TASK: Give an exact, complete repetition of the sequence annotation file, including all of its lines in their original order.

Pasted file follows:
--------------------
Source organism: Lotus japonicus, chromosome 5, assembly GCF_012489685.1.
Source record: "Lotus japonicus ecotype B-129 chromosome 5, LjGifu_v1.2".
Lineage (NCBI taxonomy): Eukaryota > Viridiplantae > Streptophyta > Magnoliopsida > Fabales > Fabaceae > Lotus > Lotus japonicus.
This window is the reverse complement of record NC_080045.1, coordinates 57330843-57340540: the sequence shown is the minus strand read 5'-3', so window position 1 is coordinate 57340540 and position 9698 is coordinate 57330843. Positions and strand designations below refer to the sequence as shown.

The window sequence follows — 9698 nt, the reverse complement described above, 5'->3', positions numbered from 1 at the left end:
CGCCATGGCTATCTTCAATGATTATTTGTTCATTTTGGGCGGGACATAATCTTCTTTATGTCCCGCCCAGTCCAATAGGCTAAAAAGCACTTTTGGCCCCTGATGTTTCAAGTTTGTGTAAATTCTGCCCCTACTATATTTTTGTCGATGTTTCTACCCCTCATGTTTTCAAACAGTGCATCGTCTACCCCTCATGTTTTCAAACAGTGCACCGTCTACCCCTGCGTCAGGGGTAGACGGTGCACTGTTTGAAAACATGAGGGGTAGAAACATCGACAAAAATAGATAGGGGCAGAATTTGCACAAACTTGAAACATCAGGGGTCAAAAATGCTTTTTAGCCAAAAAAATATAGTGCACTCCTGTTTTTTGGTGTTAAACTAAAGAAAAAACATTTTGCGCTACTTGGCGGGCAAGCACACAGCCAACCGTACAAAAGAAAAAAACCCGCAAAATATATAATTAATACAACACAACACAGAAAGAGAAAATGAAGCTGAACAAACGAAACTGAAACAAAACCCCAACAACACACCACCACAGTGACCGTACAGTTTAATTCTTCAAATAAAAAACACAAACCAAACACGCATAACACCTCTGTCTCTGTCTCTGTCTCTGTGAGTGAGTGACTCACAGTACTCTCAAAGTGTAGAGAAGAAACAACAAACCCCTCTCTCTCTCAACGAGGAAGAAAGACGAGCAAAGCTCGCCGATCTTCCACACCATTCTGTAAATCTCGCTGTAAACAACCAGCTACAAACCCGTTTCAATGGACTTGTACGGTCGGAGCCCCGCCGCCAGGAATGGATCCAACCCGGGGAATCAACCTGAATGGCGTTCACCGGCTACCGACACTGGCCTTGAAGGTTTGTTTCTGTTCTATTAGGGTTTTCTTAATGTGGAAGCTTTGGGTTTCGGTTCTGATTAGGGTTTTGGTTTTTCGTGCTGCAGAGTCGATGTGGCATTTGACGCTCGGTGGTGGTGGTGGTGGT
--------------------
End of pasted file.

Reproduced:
Source organism: Lotus japonicus, chromosome 5, assembly GCF_012489685.1.
Source record: "Lotus japonicus ecotype B-129 chromosome 5, LjGifu_v1.2".
Lineage (NCBI taxonomy): Eukaryota > Viridiplantae > Streptophyta > Magnoliopsida > Fabales > Fabaceae > Lotus > Lotus japonicus.
This window is the reverse complement of record NC_080045.1, coordinates 57330843-57340540: the sequence shown is the minus strand read 5'-3', so window position 1 is coordinate 57340540 and position 9698 is coordinate 57330843. Positions and strand designations below refer to the sequence as shown.

The window sequence follows — 9698 nt, the reverse complement described above, 5'->3', positions numbered from 1 at the left end:
CGCCATGGCTATCTTCAATGATTATTTGTTCATTTTGGGCGGGACATAATCTTCTTTATGTCCCGCCCAGTCCAATAGGCTAAAAAGCACTTTTGGCCCCTGATGTTTCAAGTTTGTGTAAATTCTGCCCCTACTATATTTTTGTCGATGTTTCTACCCCTCATGTTTTCAAACAGTGCATCGTCTACCCCTCATGTTTTCAAACAGTGCACCGTCTACCCCTGCGTCAGGGGTAGACGGTGCACTGTTTGAAAACATGAGGGGTAGAAACATCGACAAAAATAGATAGGGGCAGAATTTGCACAAACTTGAAACATCAGGGGTCAAAAATGCTTTTTAGCCAAAAAAATATAGTGCACTCCTGTTTTTTGGTGTTAAACTAAAGAAAAAACATTTTGCGCTACTTGGCGGGCAAGCACACAGCCAACCGTACAAAAGAAAAAAACCCGCAAAATATATAATTAATACAACACAACACAGAAAGAGAAAATGAAGCTGAACAAACGAAACTGAAACAAAACCCCAACAACACACCACCACAGTGACCGTACAGTTTAATTCTTCAAATAAAAAACACAAACCAAACACGCATAACACCTCTGTCTCTGTCTCTGTCTCTGTGAGTGAGTGACTCACAGTACTCTCAAAGTGTAGAGAAGAAACAACAAACCCCTCTCTCTCTCAACGAGGAAGAAAGACGAGCAAAGCTCGCCGATCTTCCACACCATTCTGTAAATCTCGCTGTAAACAACCAGCTACAAACCCGTTTCAATGGACTTGTACGGTCGGAGCCCCGCCGCCAGGAATGGATCCAACCCGGGGAATCAACCTGAATGGCGTTCACCGGCTACCGACACTGGCCTTGAAGGTTTGTTTCTGTTCTATTAGGGTTTTCTTAATGTGGAAGCTTTGGGTTTCGGTTCTGATTAGGGTTTTGGTTTTTCGTGCTGCAGAGTCGATGTGGCATTTGACGCTCGGTGGTGGTGGTGGTGGT